With San Jose's Technology Museum of Innovation serving as his backdrop, Mr. Clinton was to tout the benefits of trade with China to members of the moderate Democratic Leadership Council. Both the DLC and the high-tech community are strong supporters of granting permanent normal trade relations with China.
"We've done a number of events to highlight the broad support for this trade agreement with China," White House spokesman Jake Siewert said. "Only in Washington is this a tough call."
Some House Democrats and organized labor oppose the trade agreement. But the DLC and President Clinton have used their support of free trade as evidence that they are different from the old liberal Democratic politicians of the past.
The pro-trade faction of the party is finding allies among the growing high-technology industry. High-tech companies have begun a major lobbying campaign in support of China trade.
High-tech companies and the people who run them have become a major source of campaign giving. Upon arriving from Las Vegas Sunday evening, Mr. Clinton went straight to a fund-raiser for the Democratic Congressional Campaign Committee. The event, expected to raise $1.1 million, was held at the home of Jim Jorgensen, chief executive officer of AllAdvantage.com, a 1-year-old Internet company, and was co-hosted by other high-tech industry executives.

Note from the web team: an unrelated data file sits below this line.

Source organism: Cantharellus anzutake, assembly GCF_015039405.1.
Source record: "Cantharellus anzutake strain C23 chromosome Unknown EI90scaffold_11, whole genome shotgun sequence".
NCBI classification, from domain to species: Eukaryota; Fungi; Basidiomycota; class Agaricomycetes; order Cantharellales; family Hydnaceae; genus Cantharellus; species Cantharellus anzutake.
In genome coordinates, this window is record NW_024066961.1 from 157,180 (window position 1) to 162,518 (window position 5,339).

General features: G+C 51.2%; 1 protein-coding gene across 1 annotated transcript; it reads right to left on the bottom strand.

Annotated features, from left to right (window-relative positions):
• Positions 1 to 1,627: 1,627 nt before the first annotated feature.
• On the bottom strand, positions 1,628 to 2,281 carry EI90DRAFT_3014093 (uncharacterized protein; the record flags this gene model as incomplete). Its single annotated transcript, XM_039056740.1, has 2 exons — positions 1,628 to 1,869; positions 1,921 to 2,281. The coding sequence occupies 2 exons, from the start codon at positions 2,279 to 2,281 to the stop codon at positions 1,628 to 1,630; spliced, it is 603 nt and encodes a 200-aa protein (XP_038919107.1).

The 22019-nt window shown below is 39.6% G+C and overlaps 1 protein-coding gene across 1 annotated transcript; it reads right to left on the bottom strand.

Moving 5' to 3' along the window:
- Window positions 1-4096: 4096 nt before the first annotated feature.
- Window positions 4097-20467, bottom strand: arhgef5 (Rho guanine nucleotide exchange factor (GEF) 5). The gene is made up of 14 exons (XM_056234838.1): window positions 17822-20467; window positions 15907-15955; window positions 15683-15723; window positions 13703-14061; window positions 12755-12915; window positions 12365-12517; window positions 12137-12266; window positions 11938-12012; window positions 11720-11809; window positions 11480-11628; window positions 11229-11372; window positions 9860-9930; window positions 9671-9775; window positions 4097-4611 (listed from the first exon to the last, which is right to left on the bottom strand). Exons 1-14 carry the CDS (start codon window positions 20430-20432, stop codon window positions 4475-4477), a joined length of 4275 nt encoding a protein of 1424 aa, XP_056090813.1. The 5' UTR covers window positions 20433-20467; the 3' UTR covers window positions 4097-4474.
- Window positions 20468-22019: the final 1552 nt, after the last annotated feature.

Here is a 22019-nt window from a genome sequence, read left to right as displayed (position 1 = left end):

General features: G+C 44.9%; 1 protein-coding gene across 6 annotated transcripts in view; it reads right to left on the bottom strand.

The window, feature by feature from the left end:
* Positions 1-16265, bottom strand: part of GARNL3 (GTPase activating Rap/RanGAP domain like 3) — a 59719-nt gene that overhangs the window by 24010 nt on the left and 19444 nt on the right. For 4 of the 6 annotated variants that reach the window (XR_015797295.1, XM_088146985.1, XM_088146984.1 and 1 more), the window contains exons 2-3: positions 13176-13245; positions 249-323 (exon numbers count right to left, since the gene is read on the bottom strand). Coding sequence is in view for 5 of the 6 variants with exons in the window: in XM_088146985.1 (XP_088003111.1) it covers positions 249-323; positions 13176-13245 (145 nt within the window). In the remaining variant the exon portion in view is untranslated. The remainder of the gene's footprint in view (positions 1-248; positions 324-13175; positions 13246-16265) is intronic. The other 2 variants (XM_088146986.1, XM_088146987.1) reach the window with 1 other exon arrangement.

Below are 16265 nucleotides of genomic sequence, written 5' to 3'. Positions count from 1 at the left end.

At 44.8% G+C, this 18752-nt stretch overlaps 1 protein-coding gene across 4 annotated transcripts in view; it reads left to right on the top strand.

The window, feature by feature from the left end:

Around 150 people, who paid at least $5,000 each to attend the event, joined the president and his daughter, Chelsea; House Minority Leader Richard Gephardt; California Gov. Gray Davis; and several area congressional candidates for chicken skewers, grilled salmon and chocolate cupcakes.
"Don't let this election be about little things. And don't let this election be about divisive things," Mr. Clinton said. "We've got the chance of a lifetime to build the future of our dreams."
Earlier in the day, Mr. Clinton raised $525,000 for the Democratic National Committee at two fund-raisers in Las Vegas.
In his talk to the party faithful, President Clinton said voters must choose between the short-term gratification of an outsized Republican tax cut or the long-term satisfaction of knowing the money will keep safety-net programs like Medicare and Social Security in the black for another generation of retiring Americans.
"This is a moment for making tomorrows. This is not a moment for indulging ourselves in all this good stuff that's going on today," Mr. Clinton said. "Are we going to pick leaders that we know understand the future and can take us there, or are we going to pick people who say things we like to hear and may make things easier for a month or two?"
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